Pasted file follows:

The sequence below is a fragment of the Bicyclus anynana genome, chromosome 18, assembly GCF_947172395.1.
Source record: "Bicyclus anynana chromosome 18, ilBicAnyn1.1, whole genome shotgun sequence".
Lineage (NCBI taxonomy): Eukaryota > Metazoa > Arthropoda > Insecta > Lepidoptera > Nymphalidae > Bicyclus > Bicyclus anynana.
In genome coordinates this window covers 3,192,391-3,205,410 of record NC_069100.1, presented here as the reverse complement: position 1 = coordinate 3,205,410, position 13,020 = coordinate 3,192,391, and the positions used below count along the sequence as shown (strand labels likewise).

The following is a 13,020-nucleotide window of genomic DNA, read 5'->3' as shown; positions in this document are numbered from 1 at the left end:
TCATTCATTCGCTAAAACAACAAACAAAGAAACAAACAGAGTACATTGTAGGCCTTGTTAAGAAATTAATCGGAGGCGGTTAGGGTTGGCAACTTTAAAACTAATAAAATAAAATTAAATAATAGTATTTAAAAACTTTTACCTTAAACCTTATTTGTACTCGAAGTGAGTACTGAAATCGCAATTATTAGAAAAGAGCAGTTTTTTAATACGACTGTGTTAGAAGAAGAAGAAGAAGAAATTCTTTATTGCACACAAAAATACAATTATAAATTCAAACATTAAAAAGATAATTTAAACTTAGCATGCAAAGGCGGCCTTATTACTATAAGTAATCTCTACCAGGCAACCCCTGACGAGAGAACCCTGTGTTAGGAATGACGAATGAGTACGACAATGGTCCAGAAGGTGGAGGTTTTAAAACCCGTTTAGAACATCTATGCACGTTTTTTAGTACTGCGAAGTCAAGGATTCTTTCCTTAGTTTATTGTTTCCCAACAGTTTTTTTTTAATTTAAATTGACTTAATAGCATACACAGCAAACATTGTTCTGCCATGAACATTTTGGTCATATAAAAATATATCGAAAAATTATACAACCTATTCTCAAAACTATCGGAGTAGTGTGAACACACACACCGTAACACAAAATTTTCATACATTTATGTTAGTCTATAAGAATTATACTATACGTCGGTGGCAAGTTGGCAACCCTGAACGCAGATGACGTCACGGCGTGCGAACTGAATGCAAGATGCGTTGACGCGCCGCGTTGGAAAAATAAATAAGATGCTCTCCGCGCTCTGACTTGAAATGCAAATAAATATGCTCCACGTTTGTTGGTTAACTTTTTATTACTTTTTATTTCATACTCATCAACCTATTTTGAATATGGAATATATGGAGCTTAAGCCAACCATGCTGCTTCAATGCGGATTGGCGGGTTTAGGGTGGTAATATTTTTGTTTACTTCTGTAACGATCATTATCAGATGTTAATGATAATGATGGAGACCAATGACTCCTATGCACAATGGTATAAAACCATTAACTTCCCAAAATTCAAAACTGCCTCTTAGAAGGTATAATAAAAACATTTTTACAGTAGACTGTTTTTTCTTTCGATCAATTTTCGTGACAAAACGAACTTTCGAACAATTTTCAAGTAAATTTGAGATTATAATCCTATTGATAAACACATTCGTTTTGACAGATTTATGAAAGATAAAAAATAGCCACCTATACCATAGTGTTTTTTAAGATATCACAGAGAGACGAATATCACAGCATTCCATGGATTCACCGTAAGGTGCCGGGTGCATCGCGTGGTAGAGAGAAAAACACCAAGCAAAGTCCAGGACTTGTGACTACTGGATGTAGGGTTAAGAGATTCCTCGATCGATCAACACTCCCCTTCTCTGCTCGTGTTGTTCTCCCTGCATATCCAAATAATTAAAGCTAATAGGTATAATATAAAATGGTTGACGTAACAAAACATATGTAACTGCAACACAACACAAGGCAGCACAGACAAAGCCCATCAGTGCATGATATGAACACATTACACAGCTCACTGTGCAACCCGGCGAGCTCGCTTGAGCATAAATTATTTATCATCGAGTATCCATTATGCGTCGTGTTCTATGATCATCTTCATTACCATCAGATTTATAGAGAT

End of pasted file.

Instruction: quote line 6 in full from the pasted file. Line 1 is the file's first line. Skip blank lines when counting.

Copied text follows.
TCATTCATTCGCTAAAACAACAAACAAAGAAACAAACAGAGTACATTGTAGGCCTTGTTAAGAAATTAATCGGAGGCGGTTAGGGTTGGCAACTTTAAAACTAATAAAATAAAATTAAATAATAGTATTTAAAAACTTTTACCTTAAACCTTATTTGTACTCGAAGTGAGTACTGAAATCGCAATTATTAGAAAAGAGCAGTTTTTTAATACGACTGTGTTAGAAGAAGAAGAAGAAGAAATTCTTTATTGCACACAAAAATACAATTATAAATTCAAACATTAAAAAGATAATTTAAACTTAGCATGCAAAGGCGGCCTTATTACTATAAGTAATCTCTACCAGGCAACCCCTGACGAGAGAACCCTGTGTTAGGAATGACGAATGAGTACGACAATGGTCCAGAAGGTGGAGGTTTTAAAACCCGTTTAGAACATCTATGCACGTTTTTTAGTACTGCGAAGTCAAGGATTCTTTCCTTAGTTTATTGTTTCCCAACAGTTTTTTTTTAATTTAAATTGACTTAATAGCATACACAGCAAACATTGTTCTGCCATGAACATTTTGGTCATATAAAAATATATCGAAAAATTATACAACCTATTCTCAAAACTATCGGAGTAGTGTGAACACACACACCGTAACACAAAATTTTCATACATTTATGTTAGTCTATAAGAATTATACTATACGTCGGTGGCAAGTTGGCAACCCTGAACGCAGATGACGTCACGGCGTGCGAACTGAATGCAAGATGCGTTGACGCGCCGCGTTGGAAAAATAAATAAGATGCTCTCCGCGCTCTGACTTGAAATGCAAATAAATATGCTCCACGTTTGTTGGTTAACTTTTTATTACTTTTTATTTCATACTCATCAACCTATTTTGAATATGGAATATATGGAGCTTAAGCCAACCATGCTGCTTCAATGCGGATTGGCGGGTTTAGGGTGGTAATATTTTTGTTTACTTCTGTAACGATCATTATCAGATGTTAATGATAATGATGGAGACCAATGACTCCTATGCACAATGGTATAAAACCATTAACTTCCCAAAATTCAAAACTGCCTCTTAGAAGGTATAATAAAAACATTTTTACAGTAGACTGTTTTTTCTTTCGATCAATTTTCGTGACAAAACGAACTTTCGAACAATTTTCAAGTAAATTTGAGATTATAATCCTATTGATAAACACATTCGTTTTGACAGATTTATGAAAGATAAAAAATAGCCACCTATACCATAGTGTTTTTTAAGATATCACAGAGAGACGAATATCACAGCATTCCATGGATTCACCGTAAGGTGCCGGGTGCATCGCGTGGTAGAGAGAAAAACACCAAGCAAAGTCCAGGACTTGTGACTACTGGATGTAGGGTTAAGAGATTCCTCGATCGATCAACACTCCCCTTCTCTGCTCGTGTTGTTCTCCCTGCATATCCAAATAATTAAAGCTAATAGGTATAATATAAAATGGTTGACGTAACAAAACATATGTAACTGCAACACAACACAAGGCAGCACAGACAAAGCCCATCAGTGCATGATATGAACACATTACACAGCTCACTGTGCAACCCGGCGAGCTCGCTTGAGCATAAATTATTTATCATCGAGTATCCATTATGCGTCGTGTTCTATGATCATCTTCATTACCATCAGATTTATAGAGAT